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What Is a Military Brat?

Most people have heard the term “military brat” and likely think that they know what it means. However, the origin and meaning behind the term may surprise you. So, what is a military brat?

As most people know, a military brat is the child of a member of the military. The term is also typically used to refer to children that grow up on military bases. It is also an old term. People have likely referred to military children as military brats for over 100 years.

What Is the Meaning of a Military Brat?

Historians and linguists have several theories for the origins of the term “military brat.” A popular theory suggests that it came from an acronym for British Regiment Attached Traveler (BRAT).

The British Army referred to the families of military members who traveled with the regiment as British Regiment Attached Travelers. The term was originally used to refer to spouses and children but evolved to become a term for military children.

The BRAT theory first appeared in a book published in 1921. However, historians have not verified the story.

The word “brat” was originally a slang term in England in the 1500s. Brat was a word for a beggar’s child. “Bratt” is also an old English word for “ragged garment”. As beggars’ children often wore ragged garments, the word brat may have derived from the word Bratt.

References to Army Brats appear as early as 1942. The word “brat” also appeared in a 1707 song about the military called “The Recruiting Officer.” The song referred to the families of soldiers that lived outside the barracks as “brats and wives.”

Some historians believe that the term military brat may come from a contraction of the words Barrack and Rat. Barrack rat was a slang term used in the UK in the 1700s to refer to children who lived in Army barracks.

Is Military Brat a Derogatory Term?

Many articles and surveys have found that military brats consider it a badge of honor or an endearing phrase. Most dependents of military families do not consider the phrase derogatory and have even created a backronym:

  • Military
  • Born
  • Raised
  • And
  • Trained

Most children who meet the criteria for a military brat do not find the term disrespectful. However, individuals without connections to the military should proceed with caution when using the phrase. While most military children are unlikely to be offended, some may not enjoy hearing the term from regular citizens.

Where Do Military Brats Live?

Military brats typically live on base. Many military installations accommodate families and civilian employees by offering housing and modern amenities.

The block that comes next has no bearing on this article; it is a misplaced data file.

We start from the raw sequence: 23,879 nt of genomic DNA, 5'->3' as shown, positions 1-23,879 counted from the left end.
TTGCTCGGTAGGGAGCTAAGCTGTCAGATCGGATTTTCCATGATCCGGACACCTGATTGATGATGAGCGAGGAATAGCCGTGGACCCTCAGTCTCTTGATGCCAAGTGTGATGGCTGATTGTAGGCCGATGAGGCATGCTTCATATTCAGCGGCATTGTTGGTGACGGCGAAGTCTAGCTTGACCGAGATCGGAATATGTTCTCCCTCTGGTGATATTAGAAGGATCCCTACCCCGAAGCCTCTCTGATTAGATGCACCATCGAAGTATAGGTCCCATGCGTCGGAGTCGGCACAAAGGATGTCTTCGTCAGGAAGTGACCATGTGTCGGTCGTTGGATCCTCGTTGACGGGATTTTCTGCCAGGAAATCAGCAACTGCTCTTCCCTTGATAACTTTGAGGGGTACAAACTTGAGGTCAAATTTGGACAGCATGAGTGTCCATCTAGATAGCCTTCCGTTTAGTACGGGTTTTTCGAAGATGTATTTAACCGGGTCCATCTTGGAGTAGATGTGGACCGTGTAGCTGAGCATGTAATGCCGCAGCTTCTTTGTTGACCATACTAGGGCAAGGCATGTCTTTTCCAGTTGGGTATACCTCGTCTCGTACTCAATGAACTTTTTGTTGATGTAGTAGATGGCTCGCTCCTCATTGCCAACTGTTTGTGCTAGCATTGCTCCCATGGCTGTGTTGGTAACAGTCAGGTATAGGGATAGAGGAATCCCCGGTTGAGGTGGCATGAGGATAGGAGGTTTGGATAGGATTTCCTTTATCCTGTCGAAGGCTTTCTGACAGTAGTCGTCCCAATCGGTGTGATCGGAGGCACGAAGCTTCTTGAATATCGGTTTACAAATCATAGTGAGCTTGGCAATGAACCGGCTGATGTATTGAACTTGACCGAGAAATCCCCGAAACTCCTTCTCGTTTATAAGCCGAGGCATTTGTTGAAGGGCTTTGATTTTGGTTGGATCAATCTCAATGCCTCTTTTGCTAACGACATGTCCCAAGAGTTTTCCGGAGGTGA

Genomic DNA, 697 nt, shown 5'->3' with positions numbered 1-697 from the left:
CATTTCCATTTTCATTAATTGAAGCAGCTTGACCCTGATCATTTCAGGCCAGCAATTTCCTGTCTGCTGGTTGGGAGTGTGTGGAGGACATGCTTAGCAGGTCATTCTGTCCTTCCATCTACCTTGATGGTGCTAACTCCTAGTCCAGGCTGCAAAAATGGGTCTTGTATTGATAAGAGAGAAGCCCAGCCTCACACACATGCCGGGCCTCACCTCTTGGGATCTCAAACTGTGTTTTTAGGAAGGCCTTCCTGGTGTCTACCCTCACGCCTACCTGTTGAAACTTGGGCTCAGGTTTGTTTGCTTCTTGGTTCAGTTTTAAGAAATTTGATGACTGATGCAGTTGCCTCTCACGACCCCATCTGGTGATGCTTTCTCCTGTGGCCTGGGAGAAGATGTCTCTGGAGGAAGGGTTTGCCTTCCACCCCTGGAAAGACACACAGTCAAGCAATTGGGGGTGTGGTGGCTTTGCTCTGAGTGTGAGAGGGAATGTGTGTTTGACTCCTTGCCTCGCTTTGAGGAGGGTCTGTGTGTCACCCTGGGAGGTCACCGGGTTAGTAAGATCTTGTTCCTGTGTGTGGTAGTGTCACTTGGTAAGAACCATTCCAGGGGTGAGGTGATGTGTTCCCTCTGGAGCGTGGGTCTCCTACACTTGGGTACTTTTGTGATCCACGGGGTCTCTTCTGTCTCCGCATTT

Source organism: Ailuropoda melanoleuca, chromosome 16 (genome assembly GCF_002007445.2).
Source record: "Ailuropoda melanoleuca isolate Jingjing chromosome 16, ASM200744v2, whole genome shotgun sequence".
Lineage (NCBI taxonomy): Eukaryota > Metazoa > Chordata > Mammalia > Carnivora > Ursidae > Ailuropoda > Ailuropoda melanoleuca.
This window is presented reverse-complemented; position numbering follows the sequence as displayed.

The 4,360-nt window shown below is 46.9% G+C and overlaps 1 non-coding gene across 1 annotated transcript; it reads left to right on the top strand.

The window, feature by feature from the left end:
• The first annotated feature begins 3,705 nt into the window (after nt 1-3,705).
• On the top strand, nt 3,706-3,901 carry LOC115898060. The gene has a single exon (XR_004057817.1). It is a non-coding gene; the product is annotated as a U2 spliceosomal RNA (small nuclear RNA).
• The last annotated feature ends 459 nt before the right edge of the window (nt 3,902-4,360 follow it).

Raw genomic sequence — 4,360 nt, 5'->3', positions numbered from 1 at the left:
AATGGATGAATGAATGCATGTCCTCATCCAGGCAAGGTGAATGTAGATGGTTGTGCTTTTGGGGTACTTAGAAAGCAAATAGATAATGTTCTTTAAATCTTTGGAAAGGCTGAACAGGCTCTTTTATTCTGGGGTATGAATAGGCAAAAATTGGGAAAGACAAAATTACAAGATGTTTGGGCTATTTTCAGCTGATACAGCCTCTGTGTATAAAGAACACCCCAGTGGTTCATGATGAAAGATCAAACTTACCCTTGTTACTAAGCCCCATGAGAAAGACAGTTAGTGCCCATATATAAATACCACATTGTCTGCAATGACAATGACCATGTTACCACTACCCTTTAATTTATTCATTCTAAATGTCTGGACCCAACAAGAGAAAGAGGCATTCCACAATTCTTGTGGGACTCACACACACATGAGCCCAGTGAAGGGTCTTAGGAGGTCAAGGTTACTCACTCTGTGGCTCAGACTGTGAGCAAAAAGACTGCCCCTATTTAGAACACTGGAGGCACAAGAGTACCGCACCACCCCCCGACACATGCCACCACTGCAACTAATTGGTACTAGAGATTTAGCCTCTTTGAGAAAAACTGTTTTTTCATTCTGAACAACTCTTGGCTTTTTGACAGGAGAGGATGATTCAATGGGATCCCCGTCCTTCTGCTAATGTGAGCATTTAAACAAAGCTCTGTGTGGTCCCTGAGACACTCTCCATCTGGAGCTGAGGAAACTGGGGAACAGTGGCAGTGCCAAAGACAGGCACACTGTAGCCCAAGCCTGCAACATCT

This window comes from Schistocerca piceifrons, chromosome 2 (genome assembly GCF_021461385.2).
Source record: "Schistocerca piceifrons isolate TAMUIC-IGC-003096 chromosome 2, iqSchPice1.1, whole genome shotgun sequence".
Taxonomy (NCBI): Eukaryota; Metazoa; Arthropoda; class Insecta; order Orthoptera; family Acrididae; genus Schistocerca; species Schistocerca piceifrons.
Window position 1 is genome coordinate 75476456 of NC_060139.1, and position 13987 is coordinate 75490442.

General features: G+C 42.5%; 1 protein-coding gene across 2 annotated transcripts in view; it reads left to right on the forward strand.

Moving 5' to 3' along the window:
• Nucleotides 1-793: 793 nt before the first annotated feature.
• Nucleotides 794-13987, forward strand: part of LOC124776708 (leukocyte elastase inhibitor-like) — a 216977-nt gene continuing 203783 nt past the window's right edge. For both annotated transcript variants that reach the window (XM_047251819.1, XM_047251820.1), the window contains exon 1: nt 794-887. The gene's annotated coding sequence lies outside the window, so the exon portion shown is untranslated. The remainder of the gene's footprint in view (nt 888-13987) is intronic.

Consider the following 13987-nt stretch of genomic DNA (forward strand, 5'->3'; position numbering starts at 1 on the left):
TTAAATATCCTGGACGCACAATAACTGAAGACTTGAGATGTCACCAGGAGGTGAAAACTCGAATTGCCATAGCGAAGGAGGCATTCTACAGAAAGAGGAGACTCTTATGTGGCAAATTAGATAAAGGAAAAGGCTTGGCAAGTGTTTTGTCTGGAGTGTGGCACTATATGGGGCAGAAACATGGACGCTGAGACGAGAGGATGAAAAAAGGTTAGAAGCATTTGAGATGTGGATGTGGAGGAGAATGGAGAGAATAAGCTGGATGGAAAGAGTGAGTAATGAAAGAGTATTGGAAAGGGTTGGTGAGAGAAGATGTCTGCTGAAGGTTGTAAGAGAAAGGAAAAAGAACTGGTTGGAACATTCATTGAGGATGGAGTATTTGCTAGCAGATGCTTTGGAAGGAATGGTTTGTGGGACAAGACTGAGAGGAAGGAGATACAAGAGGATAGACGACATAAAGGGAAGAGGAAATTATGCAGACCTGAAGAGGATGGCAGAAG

Large military bases often have schools, shopping, restaurants, community centers, and access to various recreational activities. These bases resemble small communities with a mixture of residents.

For example, Fort Bragg is the world’s largest military base. It houses over 260,000 people, but only 54,000 are active service members. The base covers over 254 square miles and includes 11 schools serving students from pre-K to 8th grade.

How Often Do Military Brats Move?

According to the United Service Organizations (USO), military families move an average of every two to three years. Some families move more frequently.

By the time a military child reaches the age of 12, they may have moved up to 10 times and changed schools up to 9 times by the time they graduate high school. Military children frequently need to start over at new schools, which adds to the challenges of growing up in the military.

To minimize the difficulty of growing up on military bases, families are often given access to various support services and community programs. However, despite the challenges, military children often have higher achievement scores on standardized tests and lower delinquency rates compared to civilian children.

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What Countries Use the Term Military Brat?

The term military brat is used in a variety of military cultures. People use the term when talking about military children in the United States, Canada, the United Kingdom, Australia, New Zealand, India, and Pakistan.

In Canada, military brats may also be called Base Brats. In India, military brats may also be called Cantonment Kids or Fauji Brats. A cantonment is a temporary military garrison or camp. Fauji means soldier in Hindi, Sindhi, and Urdu languages.

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